Family traditions at this time of year are important. They can even transcend the holidays themselves, crucial because of the strong link they provide across time. For 15 of our daughter's 16 years on this Earth, we left our west side house to make the drive south to suburban Whitehouse in search of the perfect Christmas tree.
We did not mean for the Disher Tree Farm to become integral to our Christmas, but it did. For some reason, we went there in 1990, went back the following year, and again the next. Habit turned into tradition. We never dreamed of going anywhere else.
Over the years, well-intentioned people tried to woo us to fancier tree farms. They pitied us because Disher's didn't offer sleigh rides, hot cocoa, or strolling carolers.
We were always hard-pressed to explain that it was the very absence of such things that earned our devotion. Getting a tree from Disher's just involved tromping through a pine forest, and if that sounds too simple to be special, then I have done a disservice in describing our tradition.
At the rear of the property, there was an area we called "the cathedral," a section of uncut pines which now shot straight up into the sky. A person could stand in this generous grove of trees and hear nothing but the wind high overhead and the soft creak of limbs yielding to the wind's will.
It was church, I tell you.
And then we drove there this year, and found an empty parking lot graced only by a "closed" sign thanking everyone for years of business, and it felt a little like a death in the family.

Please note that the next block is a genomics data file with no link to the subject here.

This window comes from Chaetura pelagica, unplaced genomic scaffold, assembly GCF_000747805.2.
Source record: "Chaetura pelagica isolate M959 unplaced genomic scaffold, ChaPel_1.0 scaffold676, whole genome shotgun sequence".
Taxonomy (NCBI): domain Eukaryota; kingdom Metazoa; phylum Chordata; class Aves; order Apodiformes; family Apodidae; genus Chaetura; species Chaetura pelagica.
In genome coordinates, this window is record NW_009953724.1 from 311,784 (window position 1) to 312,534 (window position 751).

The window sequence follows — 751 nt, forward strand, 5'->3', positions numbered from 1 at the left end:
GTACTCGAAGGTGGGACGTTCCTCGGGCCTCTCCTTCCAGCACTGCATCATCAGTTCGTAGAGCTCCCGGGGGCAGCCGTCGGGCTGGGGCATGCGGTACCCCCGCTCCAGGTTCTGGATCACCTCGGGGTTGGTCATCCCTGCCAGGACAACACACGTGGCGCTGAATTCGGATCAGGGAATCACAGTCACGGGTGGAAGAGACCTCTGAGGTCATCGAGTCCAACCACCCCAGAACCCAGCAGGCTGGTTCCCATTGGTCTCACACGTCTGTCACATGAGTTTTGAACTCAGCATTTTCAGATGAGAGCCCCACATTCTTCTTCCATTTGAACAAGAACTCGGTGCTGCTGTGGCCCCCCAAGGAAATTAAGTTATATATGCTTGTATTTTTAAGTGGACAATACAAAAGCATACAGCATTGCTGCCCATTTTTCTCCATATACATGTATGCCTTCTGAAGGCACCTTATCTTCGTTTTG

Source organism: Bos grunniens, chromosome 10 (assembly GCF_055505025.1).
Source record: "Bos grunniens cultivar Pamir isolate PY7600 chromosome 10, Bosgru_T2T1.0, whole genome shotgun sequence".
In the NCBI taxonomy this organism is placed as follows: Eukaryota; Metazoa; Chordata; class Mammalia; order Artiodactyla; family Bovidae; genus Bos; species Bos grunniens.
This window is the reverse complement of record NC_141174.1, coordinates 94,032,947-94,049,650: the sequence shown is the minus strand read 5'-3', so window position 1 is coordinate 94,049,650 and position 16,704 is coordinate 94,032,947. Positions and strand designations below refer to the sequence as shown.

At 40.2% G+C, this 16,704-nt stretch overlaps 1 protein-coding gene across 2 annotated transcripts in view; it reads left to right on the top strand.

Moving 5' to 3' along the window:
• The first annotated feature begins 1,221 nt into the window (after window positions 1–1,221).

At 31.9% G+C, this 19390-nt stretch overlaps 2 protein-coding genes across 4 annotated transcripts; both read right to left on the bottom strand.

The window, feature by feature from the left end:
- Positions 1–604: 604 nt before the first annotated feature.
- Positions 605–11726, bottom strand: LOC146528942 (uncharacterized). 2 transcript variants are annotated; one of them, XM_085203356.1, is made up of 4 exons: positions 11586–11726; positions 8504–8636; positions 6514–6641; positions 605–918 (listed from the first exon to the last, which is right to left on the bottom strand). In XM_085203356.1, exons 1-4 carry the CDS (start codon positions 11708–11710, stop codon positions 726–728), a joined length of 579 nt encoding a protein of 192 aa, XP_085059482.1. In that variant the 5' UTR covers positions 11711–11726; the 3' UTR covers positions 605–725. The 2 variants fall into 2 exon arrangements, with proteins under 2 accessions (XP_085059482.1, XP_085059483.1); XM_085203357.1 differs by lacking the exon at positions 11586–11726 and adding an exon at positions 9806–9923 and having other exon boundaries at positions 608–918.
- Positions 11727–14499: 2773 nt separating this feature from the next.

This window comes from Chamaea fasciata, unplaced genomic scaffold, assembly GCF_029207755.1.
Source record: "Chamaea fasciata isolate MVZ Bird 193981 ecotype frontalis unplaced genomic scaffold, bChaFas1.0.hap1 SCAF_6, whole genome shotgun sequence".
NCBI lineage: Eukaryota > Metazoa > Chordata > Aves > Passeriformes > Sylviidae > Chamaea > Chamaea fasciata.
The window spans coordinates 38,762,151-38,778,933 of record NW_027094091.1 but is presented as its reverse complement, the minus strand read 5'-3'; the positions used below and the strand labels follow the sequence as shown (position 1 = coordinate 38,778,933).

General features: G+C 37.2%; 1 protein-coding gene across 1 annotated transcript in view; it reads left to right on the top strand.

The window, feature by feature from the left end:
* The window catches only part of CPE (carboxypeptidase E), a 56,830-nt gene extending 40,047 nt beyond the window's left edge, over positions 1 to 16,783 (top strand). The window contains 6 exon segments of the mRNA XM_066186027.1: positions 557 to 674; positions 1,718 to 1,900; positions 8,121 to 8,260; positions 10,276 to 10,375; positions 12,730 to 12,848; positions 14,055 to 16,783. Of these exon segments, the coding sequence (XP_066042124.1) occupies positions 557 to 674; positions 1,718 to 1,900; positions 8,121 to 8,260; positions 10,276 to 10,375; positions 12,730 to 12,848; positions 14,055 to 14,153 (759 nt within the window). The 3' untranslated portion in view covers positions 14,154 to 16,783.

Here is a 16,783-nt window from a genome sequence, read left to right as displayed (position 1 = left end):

We drove off in doleful search of another tree farm. The first one we tried was so much like a jammed shopping mall - even the parking lot was crowded with people - that we turned right around and left.
We did stumble upon another tree farm. It wasn't crowded. It wasn't fancy. It wasn't the same as Disher's, either, but hey. Life is
What surprised me was how well-tended the trees were. At Disher's, I don't think anyone ever pruned the trees into perfect triangles. Why else had we trudged around, circling pines for maybe an hour or so, scouting for gaps that might be too big or limbs too out of proportion?
But this year, it took no time at all to choose. They were all perfect trees. All we had to ponder was whether to buy a Fraser or Douglas fir.
When our daughter grinned and pointed to one particular tree, I felt my disappointment lift. It was almost perfect, but not quite. A few unruly branches made it stand out from all the rest, and we chopped it down and took it home in gloriously imperfect triumph.
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